The woes of last week’s Polar Vortex event in Chicago extended all the way to Lyric Opera, forced to cancel dress rehearsal for Elektra.  So, Saturday night’s opening performance was the first time in decades that Lyric had presented an opera sans Dress.  

Then at curtain time a Lyric rep came onstage to announce that our Elektra, Nina Stemme, had injured her knee during rehearsals and asked for our indulgence if her stage movement was affected.

But once Strauss’ tale of blood vengeance began, these considerations melted away.  Sir David McVicar’s deliciously over-the-top production (the revival director is Nick Sandys) is rooted in mythology without setting a specific time or place.

John McFarlane’smarvelous “ruined palace” set was populated at the beginning by shaved-headed maids brutalized by their Overseer in fascinating costumes inspired by North African tribal traditions.  The production is a visual feast somewhat akin to the Grand Guignol.

Stemme made a titanic Lyric debut in the title role.  Of course, she had the character’s frenzied fury at her father’s murderers in hand, but she had far more nuance—at times this Elektra was seductive, sympathetic, loving, even humorous in her bitterness.

And what singing!  She opened her monologue quietly, almost in repose, until she reached the phrase “Wo bist du, vater” when she unleashed a remarkable column of rich, warm sound that we were to hear over and over all evening.  It is an enormous voice—some of her brilliant high notes had me shaking my head in admiration.

Stemme had plenty of the requisite power needed to soar over Strauss’ huge orchestration, yet also brought moments of exquisite soft singing.  She also displayed admirable dramatic commitment throughout and even her slightly impaired stage movement was appropriately moving.

I had heard Stemme on recordings before, but nothing prepared me for the magnitude of her voice and performance in the house.

I had some concerns at the very start of the opera that there were numerous voices in the Maids scene that simply weren’t big enough to soar over the orchestration.  I think the Lyric Opera Orchestra under Donald Runnicles was tampering their dynamics a bit to try to solve this problem, but even our Chrysothemis, Elza Van Den Heever, failed to fully register in her first scene—she seemed not fully warmed up.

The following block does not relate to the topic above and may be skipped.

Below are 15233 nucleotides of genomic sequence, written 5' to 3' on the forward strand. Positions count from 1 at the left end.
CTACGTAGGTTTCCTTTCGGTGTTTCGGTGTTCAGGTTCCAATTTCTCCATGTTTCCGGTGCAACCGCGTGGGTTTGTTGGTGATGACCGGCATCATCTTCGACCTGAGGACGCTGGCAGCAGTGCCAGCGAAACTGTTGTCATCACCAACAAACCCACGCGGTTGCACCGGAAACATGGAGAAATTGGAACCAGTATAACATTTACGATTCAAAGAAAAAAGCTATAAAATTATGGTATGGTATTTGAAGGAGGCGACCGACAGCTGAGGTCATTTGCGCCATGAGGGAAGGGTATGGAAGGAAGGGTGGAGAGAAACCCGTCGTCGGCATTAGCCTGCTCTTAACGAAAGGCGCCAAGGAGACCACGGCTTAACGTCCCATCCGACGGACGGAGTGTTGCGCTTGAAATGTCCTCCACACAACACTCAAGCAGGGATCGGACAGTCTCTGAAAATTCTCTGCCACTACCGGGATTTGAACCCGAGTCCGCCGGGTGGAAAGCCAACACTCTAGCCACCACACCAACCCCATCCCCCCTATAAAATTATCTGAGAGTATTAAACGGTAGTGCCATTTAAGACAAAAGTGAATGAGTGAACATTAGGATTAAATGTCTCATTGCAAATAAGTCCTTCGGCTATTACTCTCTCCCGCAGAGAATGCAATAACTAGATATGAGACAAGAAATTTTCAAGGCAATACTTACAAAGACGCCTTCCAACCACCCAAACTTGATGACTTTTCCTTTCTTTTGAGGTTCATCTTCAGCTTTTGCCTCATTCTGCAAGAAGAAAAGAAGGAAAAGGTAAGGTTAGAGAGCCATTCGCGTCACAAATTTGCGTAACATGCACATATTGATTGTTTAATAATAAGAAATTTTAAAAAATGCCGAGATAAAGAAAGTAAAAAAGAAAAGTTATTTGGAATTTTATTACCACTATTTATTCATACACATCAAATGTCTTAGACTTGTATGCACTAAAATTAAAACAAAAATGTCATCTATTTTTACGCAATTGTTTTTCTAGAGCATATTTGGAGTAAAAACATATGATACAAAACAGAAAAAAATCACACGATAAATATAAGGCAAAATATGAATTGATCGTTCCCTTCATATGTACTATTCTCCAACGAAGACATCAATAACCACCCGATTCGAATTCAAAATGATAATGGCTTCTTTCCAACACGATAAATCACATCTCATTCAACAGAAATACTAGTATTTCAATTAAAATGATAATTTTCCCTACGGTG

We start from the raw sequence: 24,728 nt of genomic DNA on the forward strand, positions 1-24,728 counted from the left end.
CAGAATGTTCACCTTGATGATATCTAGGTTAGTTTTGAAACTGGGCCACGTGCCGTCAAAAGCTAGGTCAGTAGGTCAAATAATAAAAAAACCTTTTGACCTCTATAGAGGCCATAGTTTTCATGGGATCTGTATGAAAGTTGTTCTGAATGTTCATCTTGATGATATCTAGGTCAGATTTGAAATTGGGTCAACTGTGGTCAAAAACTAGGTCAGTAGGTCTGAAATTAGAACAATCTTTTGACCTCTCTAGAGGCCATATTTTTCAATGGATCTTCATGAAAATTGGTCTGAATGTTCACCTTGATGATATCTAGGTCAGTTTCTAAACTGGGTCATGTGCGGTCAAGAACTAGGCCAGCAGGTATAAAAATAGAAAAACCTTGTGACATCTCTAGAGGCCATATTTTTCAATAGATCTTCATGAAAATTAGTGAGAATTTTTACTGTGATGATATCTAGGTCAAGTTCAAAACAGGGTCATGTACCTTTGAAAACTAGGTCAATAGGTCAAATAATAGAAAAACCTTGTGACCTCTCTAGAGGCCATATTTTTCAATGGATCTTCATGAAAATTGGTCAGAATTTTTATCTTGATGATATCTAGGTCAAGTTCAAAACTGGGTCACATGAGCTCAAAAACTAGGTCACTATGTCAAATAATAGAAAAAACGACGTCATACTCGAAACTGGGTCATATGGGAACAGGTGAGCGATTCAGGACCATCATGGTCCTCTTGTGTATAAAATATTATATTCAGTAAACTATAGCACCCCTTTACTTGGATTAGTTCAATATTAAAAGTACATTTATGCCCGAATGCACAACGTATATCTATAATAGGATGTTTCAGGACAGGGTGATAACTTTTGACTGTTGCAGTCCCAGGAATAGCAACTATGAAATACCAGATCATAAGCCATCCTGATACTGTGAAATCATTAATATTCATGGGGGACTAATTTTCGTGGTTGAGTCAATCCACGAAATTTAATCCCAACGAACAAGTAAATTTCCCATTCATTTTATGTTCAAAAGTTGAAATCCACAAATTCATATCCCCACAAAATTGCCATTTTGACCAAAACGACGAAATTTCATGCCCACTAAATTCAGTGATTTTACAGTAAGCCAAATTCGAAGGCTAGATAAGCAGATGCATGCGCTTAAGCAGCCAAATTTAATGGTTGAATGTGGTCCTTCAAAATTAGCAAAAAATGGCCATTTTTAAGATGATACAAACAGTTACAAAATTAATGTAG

But from her next entrance, beginning with “Orest ist tod!”, she began pulling out all the stops and matched Ms. Stemme’s intensity and power for the rest of the 100-minute piece.

Michaela Martens was excellent as a semi-deranged Klytamnestra with powerful low notes and full dramatic power.  Entering with her bizarre entourage (including a chubby jester in a red onesie capering about the stage), she sang and acted with authority, chillingly describing her gruesome illnesses and terrifying dreams.

In this production, there was nothing of the restrained matron recently seen in Waltraud Meier’s version in the Chereau production—Martens started full throttle and expanded from there.

Iain Patterson’s Lyric debut as Orest was less successful—good vocalism but lacking in stage presence and bland in characterization. Tenor Robert Brubaker, on the other hand, was stellar as a very drunk and lecherous Aegisth.

Runnicles led a glorious, potent reading of Strauss’ heavy orchestration, with tremendous work from the brass section and wonderfully transparent sound from the harp. Runnicles seemed to have a perfect sense of playing for the singers, pulling back the sound for quieter moments and driving the powerful climaxes to thrilling effect.

But above all, this was Nina Stemme’s night.  It was a great pleasure to hear her, apparently at the apex of her vocal powers, making this difficult dramatic soprano role all her own.  When the blood poured down the palace stairs and Elektra covered her hands and face with it just before her death, the drama of revenging Agamemnon was fully realized.